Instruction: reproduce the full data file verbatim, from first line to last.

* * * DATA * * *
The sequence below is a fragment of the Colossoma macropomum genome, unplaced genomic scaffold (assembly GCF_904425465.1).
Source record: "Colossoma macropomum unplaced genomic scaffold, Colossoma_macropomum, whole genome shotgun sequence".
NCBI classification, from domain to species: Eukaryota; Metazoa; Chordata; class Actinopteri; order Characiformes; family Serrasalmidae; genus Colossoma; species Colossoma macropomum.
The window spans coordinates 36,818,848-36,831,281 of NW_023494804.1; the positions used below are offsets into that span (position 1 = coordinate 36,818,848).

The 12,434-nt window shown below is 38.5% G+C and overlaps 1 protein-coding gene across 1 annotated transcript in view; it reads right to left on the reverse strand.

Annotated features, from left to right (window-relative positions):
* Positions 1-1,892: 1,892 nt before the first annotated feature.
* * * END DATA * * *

The sequence below is a fragment of the Colossoma macropomum genome, unplaced genomic scaffold (assembly GCF_904425465.1).
Source record: "Colossoma macropomum unplaced genomic scaffold, Colossoma_macropomum, whole genome shotgun sequence".
NCBI classification, from domain to species: Eukaryota; Metazoa; Chordata; class Actinopteri; order Characiformes; family Serrasalmidae; genus Colossoma; species Colossoma macropomum.
The window spans coordinates 36,818,848-36,831,281 of NW_023494804.1; the positions used below are offsets into that span (position 1 = coordinate 36,818,848).

The 12,434-nt window shown below is 38.5% G+C and overlaps 1 protein-coding gene across 1 annotated transcript in view; it reads right to left on the reverse strand.

Annotated features, from left to right (window-relative positions):
* Positions 1-1,892: 1,892 nt before the first annotated feature.